As a Vet, professionals must be prepared to communicate with animal owners and advise them on best practices and at-home treatments. Conveying medical conditions to pet owners must be done in a way that they can easily understand. In some circumstances Veterinarians must also be prepared to perform euthanization. While performing this procedure is not one of the more enjoyable aspects of work as a Vet, the act remains a relied upon element of the healthcare career.
Become a Veterinarian
Is working as a Vet Tech before beginning the path to becoming a Vet beneficial? Definitely!
Often, entering the field of veterinary medicine as a Vet Tech is a great first step on the road to becoming a Veterinarian. This is because Vet Tech programs typically result in either an associate’s degree or a bachelor’s degree. While a bachelor’s degree is required to apply to veterinary school, an associate’s degree is already halfway there!
During undergraduate degree programs, students will receive instruction in science and mathematics courses which will help prepare them for the Graduate Record Examination (GRE). This exam is a prerequisite for admission to one of the 30 accredited Doctor of Veterinary Medicine (DVM or VMD) degree programs across the United States.
Interestingly, the “Veterinariae Medicinae Doctoris” (VMD) degree is an alternative degree which is awarded to Veterinarians by the University of Pennsylvania, in Philadelphia, Pennsylvania USA. This degree is equivalent to the Doctor of Veterinary Medicine (DVM) degree awarded by all other United States veterinary schools.
Note: Admission to veterinary programs is extremely competitive. Formal experience prior to applying to these programs, such as previous work with Veterinarians, healthcare professionals or scientists can give students an advantage over their peers.
Once enrolled, these programs take four years to complete and involve classroom, laboratory and clinical components. During these separate educational components, students will have the opportunity to take courses on animal anatomy and physiology, as well as disease prevention, diagnosis and treatment.
The final year is typically when clinical rotations in a veterinary medical center or hospital are completed. They will also learn about the different specialties of veterinary medicine. Currently, there are 22 AVMA-recognized veterinary specialty organizations comprising 41 distinct specialties. These specialties include:
- Animal Welfare
- Emergency and Critical Care
- General Care
- Internal Medicine (Including cardiology, neurology and oncology)
- Laboratory Animal Medicine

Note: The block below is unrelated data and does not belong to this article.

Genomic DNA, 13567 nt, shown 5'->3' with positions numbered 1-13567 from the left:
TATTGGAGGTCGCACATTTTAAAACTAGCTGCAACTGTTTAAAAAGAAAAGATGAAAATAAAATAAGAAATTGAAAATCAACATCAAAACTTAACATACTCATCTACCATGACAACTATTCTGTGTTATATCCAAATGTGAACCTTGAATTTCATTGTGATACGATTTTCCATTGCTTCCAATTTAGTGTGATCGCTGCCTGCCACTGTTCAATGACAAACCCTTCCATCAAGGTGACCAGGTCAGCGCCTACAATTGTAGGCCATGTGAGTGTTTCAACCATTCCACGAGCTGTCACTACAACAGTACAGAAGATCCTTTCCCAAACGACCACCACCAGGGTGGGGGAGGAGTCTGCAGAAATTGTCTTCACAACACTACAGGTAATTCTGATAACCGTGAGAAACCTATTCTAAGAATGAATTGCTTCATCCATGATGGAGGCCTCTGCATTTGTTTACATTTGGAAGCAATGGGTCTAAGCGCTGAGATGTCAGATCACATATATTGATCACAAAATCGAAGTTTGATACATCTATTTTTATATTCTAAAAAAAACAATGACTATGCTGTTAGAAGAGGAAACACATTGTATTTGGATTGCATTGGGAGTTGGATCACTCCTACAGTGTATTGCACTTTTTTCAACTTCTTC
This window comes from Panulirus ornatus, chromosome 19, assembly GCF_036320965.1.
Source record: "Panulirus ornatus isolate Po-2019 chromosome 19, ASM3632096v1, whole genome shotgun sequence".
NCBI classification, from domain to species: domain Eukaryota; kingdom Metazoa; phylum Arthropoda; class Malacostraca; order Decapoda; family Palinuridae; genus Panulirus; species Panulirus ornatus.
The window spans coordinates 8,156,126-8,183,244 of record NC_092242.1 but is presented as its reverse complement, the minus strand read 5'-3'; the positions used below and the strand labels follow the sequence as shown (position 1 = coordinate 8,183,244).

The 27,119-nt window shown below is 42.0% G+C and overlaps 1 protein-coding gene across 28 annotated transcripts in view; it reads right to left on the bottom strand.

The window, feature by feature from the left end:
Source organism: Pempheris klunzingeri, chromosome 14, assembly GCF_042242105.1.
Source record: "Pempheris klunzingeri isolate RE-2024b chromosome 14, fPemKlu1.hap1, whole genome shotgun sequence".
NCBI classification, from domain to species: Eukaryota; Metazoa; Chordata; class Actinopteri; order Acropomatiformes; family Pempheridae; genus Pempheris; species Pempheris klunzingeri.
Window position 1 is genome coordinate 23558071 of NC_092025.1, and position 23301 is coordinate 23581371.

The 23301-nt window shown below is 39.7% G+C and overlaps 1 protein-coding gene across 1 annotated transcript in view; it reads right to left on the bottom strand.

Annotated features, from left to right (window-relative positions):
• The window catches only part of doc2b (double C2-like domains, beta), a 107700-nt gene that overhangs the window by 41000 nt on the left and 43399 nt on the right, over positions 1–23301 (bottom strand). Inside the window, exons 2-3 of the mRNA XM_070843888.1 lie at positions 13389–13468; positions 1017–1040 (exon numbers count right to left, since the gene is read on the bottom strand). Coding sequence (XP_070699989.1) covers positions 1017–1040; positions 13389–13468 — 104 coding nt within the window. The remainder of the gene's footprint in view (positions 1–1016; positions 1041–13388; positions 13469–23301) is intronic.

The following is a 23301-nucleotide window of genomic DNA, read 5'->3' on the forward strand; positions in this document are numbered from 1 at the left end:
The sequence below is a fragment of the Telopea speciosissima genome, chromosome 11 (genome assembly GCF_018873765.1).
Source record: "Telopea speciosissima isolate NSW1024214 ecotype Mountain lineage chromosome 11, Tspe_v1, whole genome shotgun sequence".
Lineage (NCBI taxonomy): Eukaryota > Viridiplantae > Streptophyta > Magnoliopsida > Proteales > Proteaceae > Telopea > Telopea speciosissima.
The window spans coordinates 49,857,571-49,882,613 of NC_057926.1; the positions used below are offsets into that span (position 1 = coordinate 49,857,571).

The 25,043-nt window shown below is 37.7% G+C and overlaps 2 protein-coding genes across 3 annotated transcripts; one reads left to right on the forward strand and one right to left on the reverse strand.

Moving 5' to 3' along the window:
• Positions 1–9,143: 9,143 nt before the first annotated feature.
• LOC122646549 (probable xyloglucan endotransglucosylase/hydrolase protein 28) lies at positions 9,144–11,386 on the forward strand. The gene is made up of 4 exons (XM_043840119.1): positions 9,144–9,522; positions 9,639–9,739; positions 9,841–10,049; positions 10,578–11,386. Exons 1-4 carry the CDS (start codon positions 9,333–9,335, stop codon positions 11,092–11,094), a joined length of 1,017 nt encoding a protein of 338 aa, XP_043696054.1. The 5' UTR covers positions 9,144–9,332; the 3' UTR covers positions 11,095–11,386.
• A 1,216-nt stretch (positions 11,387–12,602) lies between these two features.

- Preventive Medicine
- Sports Medicine and Rehabilitation
- Surgery (Including orthopedics and soft tissue)
After the completed of a veterinary school, prospective Vets must become licensed in the state which they intend to practice. Licensing requirements will vary from state to state, but all states require future Veterinarians to pass the North American Veterinary Licensing Examination. Ultimately, graduates of a veterinary program can begin practicing as soon as they receive their license.
At this point, some Vets choose to enter an internship for residency program to gain increased experience and an edge over their colleagues. Although certification is not required for in this field, this advanced credential can also demonstrate exceptional skills, expertise and determination. Employers of Veterinarians, including veterinary clinics, private practices, the federal government, academic institutions and research facilities, all value advanced credentials and experience.
Along with education and experience, compassion, decision-making skills and resourcefulness are critical in this career in healthcare. These qualities are essential to discussing patient recommendations, explaining results and treatments and giving instructions to Vet Techs and other staff members. At the end of the day, Veterinarians are healthcare leaders and must be confident and precise in their decisions.
Overall, now is a great time to become a Veterinary or a Veterinary Technician! Both careers are something to be proud of. If you aspire to work in healthcare, help make a difference in animals lives and constantly keep learning and evolving as a professional, you will love a career in veterinary medicine!
Source: U.S. Bureau of Labor Statistics 2018-19 Occupational Outlook Handbook